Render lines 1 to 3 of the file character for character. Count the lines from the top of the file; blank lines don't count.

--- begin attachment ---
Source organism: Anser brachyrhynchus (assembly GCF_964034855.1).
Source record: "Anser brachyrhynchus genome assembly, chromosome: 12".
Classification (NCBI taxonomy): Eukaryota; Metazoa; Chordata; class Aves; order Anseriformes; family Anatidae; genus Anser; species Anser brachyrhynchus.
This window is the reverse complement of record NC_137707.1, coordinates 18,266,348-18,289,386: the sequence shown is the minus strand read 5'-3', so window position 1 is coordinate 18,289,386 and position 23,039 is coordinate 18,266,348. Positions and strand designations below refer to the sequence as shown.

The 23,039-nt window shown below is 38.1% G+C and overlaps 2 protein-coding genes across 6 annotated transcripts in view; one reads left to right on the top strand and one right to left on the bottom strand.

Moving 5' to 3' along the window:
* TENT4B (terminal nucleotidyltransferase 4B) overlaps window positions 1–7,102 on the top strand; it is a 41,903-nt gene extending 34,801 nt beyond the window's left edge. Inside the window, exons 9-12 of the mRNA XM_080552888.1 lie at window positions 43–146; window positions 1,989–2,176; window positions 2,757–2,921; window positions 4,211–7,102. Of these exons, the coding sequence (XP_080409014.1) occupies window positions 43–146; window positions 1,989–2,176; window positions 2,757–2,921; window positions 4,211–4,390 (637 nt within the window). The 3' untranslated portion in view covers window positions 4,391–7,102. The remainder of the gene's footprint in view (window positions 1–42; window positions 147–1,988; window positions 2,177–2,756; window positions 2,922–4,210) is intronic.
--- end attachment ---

Source organism: Anser brachyrhynchus (assembly GCF_964034855.1).
Source record: "Anser brachyrhynchus genome assembly, chromosome: 12".
Classification (NCBI taxonomy): Eukaryota; Metazoa; Chordata; class Aves; order Anseriformes; family Anatidae; genus Anser; species Anser brachyrhynchus.